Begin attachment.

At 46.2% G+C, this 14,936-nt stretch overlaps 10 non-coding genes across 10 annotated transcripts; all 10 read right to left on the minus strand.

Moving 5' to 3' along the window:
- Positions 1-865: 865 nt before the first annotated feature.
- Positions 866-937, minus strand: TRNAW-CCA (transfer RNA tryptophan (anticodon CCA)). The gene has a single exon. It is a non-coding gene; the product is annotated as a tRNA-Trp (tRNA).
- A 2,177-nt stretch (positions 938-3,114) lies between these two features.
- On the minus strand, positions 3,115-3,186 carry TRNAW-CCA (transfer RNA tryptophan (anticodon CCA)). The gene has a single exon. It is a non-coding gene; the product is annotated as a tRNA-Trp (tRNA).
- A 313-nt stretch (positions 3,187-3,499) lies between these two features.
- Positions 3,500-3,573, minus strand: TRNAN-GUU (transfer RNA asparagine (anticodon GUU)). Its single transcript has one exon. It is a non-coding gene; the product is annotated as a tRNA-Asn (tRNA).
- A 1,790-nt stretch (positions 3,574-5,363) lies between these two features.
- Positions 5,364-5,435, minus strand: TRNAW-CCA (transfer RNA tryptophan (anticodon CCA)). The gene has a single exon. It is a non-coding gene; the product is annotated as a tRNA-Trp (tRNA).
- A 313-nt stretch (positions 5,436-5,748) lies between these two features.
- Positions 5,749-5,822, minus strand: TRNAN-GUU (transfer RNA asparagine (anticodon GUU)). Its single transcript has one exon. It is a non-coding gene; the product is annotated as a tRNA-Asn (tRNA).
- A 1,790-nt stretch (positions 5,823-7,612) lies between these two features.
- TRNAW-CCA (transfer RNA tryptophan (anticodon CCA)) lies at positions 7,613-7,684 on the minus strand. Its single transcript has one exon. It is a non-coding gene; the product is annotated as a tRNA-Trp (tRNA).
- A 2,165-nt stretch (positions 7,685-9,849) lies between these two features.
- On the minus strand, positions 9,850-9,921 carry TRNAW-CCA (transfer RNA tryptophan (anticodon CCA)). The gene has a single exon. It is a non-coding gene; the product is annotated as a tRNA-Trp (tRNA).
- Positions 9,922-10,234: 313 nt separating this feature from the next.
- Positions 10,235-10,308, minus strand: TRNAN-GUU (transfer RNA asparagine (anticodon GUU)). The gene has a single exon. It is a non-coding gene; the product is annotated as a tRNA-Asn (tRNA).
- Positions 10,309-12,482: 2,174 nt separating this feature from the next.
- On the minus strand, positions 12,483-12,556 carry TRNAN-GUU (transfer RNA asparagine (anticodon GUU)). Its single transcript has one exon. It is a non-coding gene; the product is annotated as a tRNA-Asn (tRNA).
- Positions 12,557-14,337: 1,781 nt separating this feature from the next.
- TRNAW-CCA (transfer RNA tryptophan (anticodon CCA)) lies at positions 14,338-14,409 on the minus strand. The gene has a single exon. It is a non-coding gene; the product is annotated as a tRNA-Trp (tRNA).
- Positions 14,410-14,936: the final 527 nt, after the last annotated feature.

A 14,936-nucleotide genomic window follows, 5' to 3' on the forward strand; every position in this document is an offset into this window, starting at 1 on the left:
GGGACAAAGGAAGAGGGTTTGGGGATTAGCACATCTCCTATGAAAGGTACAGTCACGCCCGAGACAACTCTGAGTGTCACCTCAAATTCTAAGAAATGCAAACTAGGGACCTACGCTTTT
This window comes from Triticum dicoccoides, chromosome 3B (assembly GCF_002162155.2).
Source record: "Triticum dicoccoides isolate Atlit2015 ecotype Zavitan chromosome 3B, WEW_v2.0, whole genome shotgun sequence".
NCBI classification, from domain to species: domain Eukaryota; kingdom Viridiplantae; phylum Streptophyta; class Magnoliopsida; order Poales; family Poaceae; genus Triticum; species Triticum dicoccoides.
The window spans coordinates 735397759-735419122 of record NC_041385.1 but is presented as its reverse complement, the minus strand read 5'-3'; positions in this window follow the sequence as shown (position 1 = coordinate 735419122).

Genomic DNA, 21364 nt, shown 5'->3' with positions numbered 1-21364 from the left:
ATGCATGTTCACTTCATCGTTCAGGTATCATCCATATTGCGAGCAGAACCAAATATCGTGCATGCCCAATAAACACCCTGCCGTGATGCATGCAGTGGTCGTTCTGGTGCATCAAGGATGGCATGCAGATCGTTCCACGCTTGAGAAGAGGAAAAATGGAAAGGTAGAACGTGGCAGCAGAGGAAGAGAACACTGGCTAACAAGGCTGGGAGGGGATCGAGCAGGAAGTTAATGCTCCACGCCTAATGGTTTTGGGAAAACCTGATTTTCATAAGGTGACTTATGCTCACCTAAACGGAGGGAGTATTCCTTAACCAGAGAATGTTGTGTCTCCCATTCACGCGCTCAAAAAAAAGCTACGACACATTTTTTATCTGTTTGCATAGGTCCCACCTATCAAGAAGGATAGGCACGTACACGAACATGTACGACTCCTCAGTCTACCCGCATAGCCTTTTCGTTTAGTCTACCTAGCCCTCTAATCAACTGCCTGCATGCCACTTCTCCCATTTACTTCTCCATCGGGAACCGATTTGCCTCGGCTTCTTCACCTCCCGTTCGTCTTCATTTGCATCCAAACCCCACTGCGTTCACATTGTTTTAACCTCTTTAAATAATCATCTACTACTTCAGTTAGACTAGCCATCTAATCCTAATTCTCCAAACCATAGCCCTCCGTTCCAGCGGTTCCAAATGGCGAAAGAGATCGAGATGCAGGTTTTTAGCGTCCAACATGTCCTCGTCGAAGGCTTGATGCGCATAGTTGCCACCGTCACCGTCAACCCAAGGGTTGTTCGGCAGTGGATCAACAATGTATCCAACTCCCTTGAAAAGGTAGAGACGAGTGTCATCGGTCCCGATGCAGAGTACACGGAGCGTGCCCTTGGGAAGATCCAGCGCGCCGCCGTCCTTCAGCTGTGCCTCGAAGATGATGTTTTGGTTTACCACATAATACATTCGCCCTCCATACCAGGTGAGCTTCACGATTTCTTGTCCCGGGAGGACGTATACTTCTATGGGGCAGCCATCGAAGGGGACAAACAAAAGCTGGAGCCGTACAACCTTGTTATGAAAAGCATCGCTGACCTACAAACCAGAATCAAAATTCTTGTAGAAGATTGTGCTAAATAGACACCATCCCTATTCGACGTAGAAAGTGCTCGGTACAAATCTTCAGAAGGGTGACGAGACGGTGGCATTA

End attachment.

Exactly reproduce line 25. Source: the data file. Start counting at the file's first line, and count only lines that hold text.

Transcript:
GGGACAAAGGAAGAGGGTTTGGGGATTAGCACATCTCCTATGAAAGGTACAGTCACGCCCGAGACAACTCTGAGTGTCACCTCAAATTCTAAGAAATGCAAACTAGGGACCTACGCTTTT